Grade Level: 6 Unit of Study: Caribbean glce



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Lesson 2



Title: Geography of the Caribbean: The Regions of the Caribbean
Grade Level: 6
Unit of Study: Caribbean
GLCE:

G1.2.1 Locate the major landforms, rivers (Amazon, Mississippi, Missouri, Colorado), and climate regions of the Western Hemisphere.

G1.3.1 Use the fundamental themes of geography (location, place, human environment interaction, movement, region) to describe regions or places on earth

G2.1.1 Describe the landform features and the climate of the region (within the Western or Eastern Hemispheres) under study.

G2.1.2 Account for topographic and human spatial patterns (where people live) associated with tectonic plates such as volcanoes, earthquakes, settlements (Ring of Fire, recent volcanic and seismic events, settlements in proximity to natural hazards in the Western Hemisphere) by using information from GIS, remote sensing, and the World Wide Web

G2.2.1 Describe the human characteristics of the region under study (including languages, religion, economic system, governmental system, cultural traditions).

H1.4.1 Describe and use cultural institutions to study an era and a region (political, economic, religion/ belief, science/technology, written language, education, family).

Abstract: In this lesson students will investigate the three regions of the Caribbean (Greater Antilles, Lesser Antilles, and Bahamas).



Key Concepts: Each of the three regions consists of different countries with different populations, climate, landforms, vegetation, and human characteristics.

Time: Approximately 2 days
Sequence of Activities:

  1. Show the United Streaming video: Physical Features and Natural Processes of the Caribbean Islands.




  1. Divide students into groups, and assign each group a region of the Caribbean (Greater Antilles, Lesser Antilles, or Bahamas).




  1. Students will use the internet, books, or library resources to investigate a region of the Caribbean.




  1. Students will work in groups to gather information from these various resources. They will then create a visual project (PowerPoint, poster, etc.) about their region. Projects should include regional information such as: populations, climate, landforms, vegetation, and human characteristics.


Connections: Art, Technology, Math

(population/climate graph if used)




Resources


United Streaming Video: Physical Features and Natural Processes of the Caribbean Islands

Google Earth

World Atlas

Encyclopedia

Textbook (if available)

CIA World Fact Book: (https://www.cia.gov/library/publications/the-world-factbook/)



www.wikipedia.org

http://www.scholars.nus.edu.sg/post/caribbean/nations.html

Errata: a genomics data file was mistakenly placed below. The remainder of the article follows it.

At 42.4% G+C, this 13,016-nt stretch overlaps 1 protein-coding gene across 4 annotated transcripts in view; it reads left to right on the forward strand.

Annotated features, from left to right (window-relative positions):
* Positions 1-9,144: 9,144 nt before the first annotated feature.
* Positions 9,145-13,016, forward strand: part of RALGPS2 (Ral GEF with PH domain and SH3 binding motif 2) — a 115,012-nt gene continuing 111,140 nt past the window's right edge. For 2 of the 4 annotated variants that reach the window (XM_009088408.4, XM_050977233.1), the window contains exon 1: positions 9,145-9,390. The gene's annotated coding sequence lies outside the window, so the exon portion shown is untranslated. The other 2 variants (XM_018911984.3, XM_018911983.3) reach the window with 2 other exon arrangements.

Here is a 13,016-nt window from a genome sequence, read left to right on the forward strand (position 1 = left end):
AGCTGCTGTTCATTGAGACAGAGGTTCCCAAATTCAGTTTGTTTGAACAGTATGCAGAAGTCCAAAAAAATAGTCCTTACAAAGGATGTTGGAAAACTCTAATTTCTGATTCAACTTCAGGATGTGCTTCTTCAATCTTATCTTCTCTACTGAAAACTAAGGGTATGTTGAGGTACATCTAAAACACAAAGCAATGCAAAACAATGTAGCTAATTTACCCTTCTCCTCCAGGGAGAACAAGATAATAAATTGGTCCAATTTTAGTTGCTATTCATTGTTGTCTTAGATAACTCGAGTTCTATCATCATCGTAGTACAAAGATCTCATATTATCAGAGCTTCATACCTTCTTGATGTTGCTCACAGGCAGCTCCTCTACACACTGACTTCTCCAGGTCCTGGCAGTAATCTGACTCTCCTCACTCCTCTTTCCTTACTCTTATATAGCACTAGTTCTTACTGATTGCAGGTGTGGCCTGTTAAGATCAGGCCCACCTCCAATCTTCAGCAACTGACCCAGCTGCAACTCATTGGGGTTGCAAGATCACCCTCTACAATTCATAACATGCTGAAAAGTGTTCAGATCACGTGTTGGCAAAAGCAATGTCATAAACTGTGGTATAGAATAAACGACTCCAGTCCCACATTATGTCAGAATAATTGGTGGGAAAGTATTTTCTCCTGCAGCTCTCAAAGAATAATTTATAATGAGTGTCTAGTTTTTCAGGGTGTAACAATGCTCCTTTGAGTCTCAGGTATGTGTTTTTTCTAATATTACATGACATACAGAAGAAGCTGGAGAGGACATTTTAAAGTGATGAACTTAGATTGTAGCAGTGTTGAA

http://www.caribbean-on-line.com/

http://www.caribbean.com/

http://www.caribbeandaily.com/

http://www.cep.unep.org/

Background Information

Greater Antilles

From Wikipedia, the free encyclopedia




Location of the Greater Antilles (green) in relation to the rest of the Caribbean

The Greater Antilles is one of three island groups in the Caribbean. Comprising Cuba, Jamaica, Hispaniola, and Puerto Rico--the four largest islands of the Antilles--the Greater Antilles constitutes almost 90% of the land mass of the entire West Indies.[1]

The Greater Antilles in context


The islands of the Caribbean Sea, collectively known as the West Indies, are sorted by size and location into the Bahamas (or Lucayan archipelago, which includes the Turks and Caicos Islands), the Lesser Antilles, and the Greater Antilles. The "Greater Antilles" refers to Cuba, Jamaica, Hispaniola (Haiti and the Dominican Republic), and Puerto Rico. The smaller islands in the vicinity of these four major islands are sometimes also treated as part of the group. This includes the smaller islands that surround the main islands, but are still part of the main island country (for instance, the Republic of Cuba consists of the island of Cuba, the Isle of Pines, and several smaller islands around them.) The Cayman Islands are also often included in the Greater Antilles because of their geographical proximity to Cuba. The Greater Antilles are made up of continental rock, part of North America, as distinct from that of the Lesser Antilles, which are mostly young volcanic or coral islands.

The Yucatan Channel separates the Greater Antilles from Mexico, and the Florida Straits separate them from the United States. To the South of the Greater Antilles, and completely surrounding Jamaica, is the Caribbean Sea.

Located on the islands of the Greater Antilles are three original members of the United Nations: the Dominican Republic, Haiti, and Cuba. Jamaica was formerly a possession of the United Kingdom, winning its independence on August 6, 1962, and joining the United Nations that same year. Puerto Rico is still a voluntary Commonwealth of the United States (by repeated votes by its people), which means that it is neither a state, nor an independent country, but is a U.S. territory.